We also shouldn’t fall victim to another common error. The fact that an intervention is aimed at a specific target does not mean that the intervention affects only the target. [This is as true for psychoanalysis as it is for Paxil.] Our interventions always affect people in many unintended ways as well as those we intend.

Pharmaceutical advertisements usually give the impression that drugs affect a specific part of the body; they close their eyes to the fact that the drugs are disseminated throughout the body, with many unintended effects. [If they are mentioned, these “side effects” are put in small print, thus magically reducing their importance.]

Interventions aimed at affecting the mind are prone to the same error — but helping a person to “change their mind” often (or USUALLY) affects their life (and their relationships with others) in many unintended ways, too.

“Evidence-based medicine” or “empirically supported treatments” are put forth as a kind of gold standard these days. But “Restoring Study 329” demonstrates that we shouldn’t mistake iron pyrite (“fool’s gold”) for the real item, especially when someone has a vested interest in keeping a good bit of the evidence hidden from view. If we’re going to endorse “evidence-based medicine” we’d better be sure that we’ve got all the evidence and not just a cherry-picked subset.

Competing interests: No competing interests

17 September 2015
Paul M Brinich
Psychoanalyst. Clinical Professor (Emeritus) of Psychology and Psychiatry
University of North Carolina at Chapel Hill
Chapel Hill, NC 27516 USA

GSK ambiguity

Dr Doshi’s article might give the impression that an independent FDA review of the Study 329 data came to a different conclusion to GSK’s claims the trial had shown paroxetine worked. But in fact an approvable letter from FDA to GSK states: ” we agree that the results from … Study 329… failed to demonstrate the efficacy of Paxil in pediatric populations with MDD”. [but] “we agree that it would not be useful to describe these negative trials in the labeling”.[1]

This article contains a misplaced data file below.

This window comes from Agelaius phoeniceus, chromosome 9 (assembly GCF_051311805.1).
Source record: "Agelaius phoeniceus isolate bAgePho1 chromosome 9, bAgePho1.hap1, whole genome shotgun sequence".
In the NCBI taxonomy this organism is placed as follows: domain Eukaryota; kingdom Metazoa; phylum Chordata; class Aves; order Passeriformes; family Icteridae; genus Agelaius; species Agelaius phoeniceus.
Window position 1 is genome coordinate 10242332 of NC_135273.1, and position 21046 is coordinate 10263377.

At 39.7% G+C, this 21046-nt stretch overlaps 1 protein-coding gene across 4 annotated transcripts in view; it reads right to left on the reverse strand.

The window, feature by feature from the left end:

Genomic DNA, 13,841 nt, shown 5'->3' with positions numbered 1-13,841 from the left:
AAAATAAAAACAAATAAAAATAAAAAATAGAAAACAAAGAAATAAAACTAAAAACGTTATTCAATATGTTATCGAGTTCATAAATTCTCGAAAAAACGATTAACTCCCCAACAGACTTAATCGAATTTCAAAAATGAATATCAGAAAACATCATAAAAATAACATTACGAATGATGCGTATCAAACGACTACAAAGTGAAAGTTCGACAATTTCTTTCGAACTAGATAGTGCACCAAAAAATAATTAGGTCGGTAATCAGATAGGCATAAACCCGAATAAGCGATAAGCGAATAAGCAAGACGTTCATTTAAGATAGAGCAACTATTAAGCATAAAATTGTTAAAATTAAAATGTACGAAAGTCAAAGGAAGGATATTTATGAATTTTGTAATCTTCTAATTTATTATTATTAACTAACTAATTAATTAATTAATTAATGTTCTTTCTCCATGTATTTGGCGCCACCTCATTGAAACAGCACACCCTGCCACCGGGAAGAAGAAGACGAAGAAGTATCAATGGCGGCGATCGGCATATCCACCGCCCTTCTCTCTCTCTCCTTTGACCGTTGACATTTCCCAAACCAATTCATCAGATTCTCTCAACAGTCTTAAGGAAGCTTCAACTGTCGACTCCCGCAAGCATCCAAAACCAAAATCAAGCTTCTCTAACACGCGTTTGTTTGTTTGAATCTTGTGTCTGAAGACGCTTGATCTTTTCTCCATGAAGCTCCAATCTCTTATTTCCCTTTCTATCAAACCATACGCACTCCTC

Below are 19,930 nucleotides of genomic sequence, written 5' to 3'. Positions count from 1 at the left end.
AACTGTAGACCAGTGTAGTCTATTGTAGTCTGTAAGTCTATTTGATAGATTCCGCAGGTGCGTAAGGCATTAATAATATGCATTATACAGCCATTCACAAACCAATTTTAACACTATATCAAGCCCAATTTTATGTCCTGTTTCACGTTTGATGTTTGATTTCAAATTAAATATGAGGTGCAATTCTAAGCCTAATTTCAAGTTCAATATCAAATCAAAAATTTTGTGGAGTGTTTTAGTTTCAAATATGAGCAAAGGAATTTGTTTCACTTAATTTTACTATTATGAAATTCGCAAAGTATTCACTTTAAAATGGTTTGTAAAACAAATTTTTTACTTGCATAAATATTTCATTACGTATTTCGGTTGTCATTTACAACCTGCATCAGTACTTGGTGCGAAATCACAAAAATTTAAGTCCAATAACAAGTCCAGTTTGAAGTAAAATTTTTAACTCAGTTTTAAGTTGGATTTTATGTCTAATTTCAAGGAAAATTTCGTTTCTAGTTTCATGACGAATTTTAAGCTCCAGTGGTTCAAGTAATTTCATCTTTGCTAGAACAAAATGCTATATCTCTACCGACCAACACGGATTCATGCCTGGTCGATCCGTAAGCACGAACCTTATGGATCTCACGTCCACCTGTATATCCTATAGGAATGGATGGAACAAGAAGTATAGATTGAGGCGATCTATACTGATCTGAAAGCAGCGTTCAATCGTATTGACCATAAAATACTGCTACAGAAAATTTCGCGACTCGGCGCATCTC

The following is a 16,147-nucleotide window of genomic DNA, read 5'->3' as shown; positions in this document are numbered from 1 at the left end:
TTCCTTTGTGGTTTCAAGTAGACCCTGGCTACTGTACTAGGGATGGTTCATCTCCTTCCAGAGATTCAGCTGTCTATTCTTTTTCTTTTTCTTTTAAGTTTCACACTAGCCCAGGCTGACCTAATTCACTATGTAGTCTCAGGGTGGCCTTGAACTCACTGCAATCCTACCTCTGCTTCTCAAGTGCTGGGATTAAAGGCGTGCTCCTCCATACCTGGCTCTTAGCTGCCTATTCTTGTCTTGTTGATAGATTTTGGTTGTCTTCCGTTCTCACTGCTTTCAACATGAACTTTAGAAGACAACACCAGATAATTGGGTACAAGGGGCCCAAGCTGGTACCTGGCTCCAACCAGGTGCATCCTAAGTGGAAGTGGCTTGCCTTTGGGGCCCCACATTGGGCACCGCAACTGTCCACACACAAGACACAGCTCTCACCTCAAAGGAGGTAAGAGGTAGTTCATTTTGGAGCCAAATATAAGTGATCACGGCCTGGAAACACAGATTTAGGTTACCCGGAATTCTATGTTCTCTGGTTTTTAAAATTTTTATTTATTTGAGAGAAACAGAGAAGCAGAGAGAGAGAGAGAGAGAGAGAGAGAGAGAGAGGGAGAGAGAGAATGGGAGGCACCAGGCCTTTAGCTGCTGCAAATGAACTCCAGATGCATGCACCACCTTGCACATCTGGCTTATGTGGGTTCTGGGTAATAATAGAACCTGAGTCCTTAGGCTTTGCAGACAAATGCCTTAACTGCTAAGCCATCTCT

In the media flurry surrounding these articles yesterday and today, GSK seem to lay the blame for a positive write up of the data on Keller and colleagues, while Keller and colleagues hint that GSK involvement compromised them. None of us – journals, regulators, academics, or doctors – come out of this with much credit.

1 http://2spl8q29vbqd3lm23j2qv8ck.wpengine.netdna-cdn.com/wp-content/uploa…

Competing interests: An author on Restoring Study 329, a founder member of RxISK.org and an expert witness in psychotropic cases both pro and con drug induced harms.

17 September 2015
David Healy
Doctor
Hergest Unit, Bangor

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2 comments

  1. solo49

    “Pharmaceutical advertisements usually give the impression that drugs affect
    a specific part of the body; they close their eyes to the fact that the drugs
    are disseminated throughout the body, with many unintended effects. [If they
    are mentioned, these “side effects” are put in small print, thus magically
    reducing their importance”.] BMJ article.

    Concerning the above statement: In the case of psychoactive drugs,
    pharmaceutical advertisements clearly do Not usually give the impression that
    a particular part of the body (i.e. brain and central nervous system) is
    primarily being targeted. That tell tale strategy appears to have been
    abandoned in the late 1950’s during which time e.g. ADHD was known as
    ‘Minimal Brain Dysfunction’.

    More over, what stretch of imagination or enhanced vision may have
    given rise to the foregone conclusion that, ‘side effects’ of psychoactive
    drugs in particular (those including ‘spellbinding’, suicidal ideation and
    self harm), should be deemed ‘unintended’ despite the ‘magical’ if not
    culpable reducing of their importance?

    Clearly, and as a fateful consequence of such crafted reductions and omissions;
    when patients complain about ‘side effects’ whether under regular psychoactive
    drug maintenance or upon withdrawal; is it not unusual for them to be diagnosed
    with some weightier mental or emotional disorder than the one they were originally
    being ‘treated’ for and for which more drugs will then be prescribed??